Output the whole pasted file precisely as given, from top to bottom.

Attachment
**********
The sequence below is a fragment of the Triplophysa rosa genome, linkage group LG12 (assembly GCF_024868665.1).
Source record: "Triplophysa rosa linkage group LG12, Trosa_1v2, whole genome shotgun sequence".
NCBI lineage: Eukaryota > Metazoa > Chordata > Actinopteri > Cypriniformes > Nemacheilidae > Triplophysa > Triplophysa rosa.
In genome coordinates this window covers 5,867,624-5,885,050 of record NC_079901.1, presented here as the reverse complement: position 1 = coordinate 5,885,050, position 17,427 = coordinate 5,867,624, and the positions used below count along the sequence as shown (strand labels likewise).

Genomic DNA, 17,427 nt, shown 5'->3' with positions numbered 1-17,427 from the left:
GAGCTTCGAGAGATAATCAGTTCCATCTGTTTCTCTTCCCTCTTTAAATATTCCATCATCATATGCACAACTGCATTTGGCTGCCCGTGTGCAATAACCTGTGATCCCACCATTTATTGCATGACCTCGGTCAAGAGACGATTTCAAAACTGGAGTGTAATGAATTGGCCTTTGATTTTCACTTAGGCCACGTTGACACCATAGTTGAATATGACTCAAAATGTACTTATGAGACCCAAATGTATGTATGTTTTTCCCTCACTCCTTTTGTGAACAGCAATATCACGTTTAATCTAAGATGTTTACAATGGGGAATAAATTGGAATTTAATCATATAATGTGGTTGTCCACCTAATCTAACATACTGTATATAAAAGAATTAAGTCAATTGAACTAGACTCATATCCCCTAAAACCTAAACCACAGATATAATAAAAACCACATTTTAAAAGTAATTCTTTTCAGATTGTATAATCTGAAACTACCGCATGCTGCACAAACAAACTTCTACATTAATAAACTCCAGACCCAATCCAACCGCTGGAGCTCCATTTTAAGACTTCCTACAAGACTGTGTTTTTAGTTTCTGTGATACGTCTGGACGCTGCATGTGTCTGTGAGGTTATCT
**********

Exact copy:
The sequence below is a fragment of the Triplophysa rosa genome, linkage group LG12 (assembly GCF_024868665.1).
Source record: "Triplophysa rosa linkage group LG12, Trosa_1v2, whole genome shotgun sequence".
NCBI lineage: Eukaryota > Metazoa > Chordata > Actinopteri > Cypriniformes > Nemacheilidae > Triplophysa > Triplophysa rosa.
In genome coordinates this window covers 5,867,624-5,885,050 of record NC_079901.1, presented here as the reverse complement: position 1 = coordinate 5,885,050, position 17,427 = coordinate 5,867,624, and the positions used below count along the sequence as shown (strand labels likewise).

Genomic DNA, 17,427 nt, shown 5'->3' with positions numbered 1-17,427 from the left:
GAGCTTCGAGAGATAATCAGTTCCATCTGTTTCTCTTCCCTCTTTAAATATTCCATCATCATATGCACAACTGCATTTGGCTGCCCGTGTGCAATAACCTGTGATCCCACCATTTATTGCATGACCTCGGTCAAGAGACGATTTCAAAACTGGAGTGTAATGAATTGGCCTTTGATTTTCACTTAGGCCACGTTGACACCATAGTTGAATATGACTCAAAATGTACTTATGAGACCCAAATGTATGTATGTTTTTCCCTCACTCCTTTTGTGAACAGCAATATCACGTTTAATCTAAGATGTTTACAATGGGGAATAAATTGGAATTTAATCATATAATGTGGTTGTCCACCTAATCTAACATACTGTATATAAAAGAATTAAGTCAATTGAACTAGACTCATATCCCCTAAAACCTAAACCACAGATATAATAAAAACCACATTTTAAAAGTAATTCTTTTCAGATTGTATAATCTGAAACTACCGCATGCTGCACAAACAAACTTCTACATTAATAAACTCCAGACCCAATCCAACCGCTGGAGCTCCATTTTAAGACTTCCTACAAGACTGTGTTTTTAGTTTCTGTGATACGTCTGGACGCTGCATGTGTCTGTGAGGTTATCT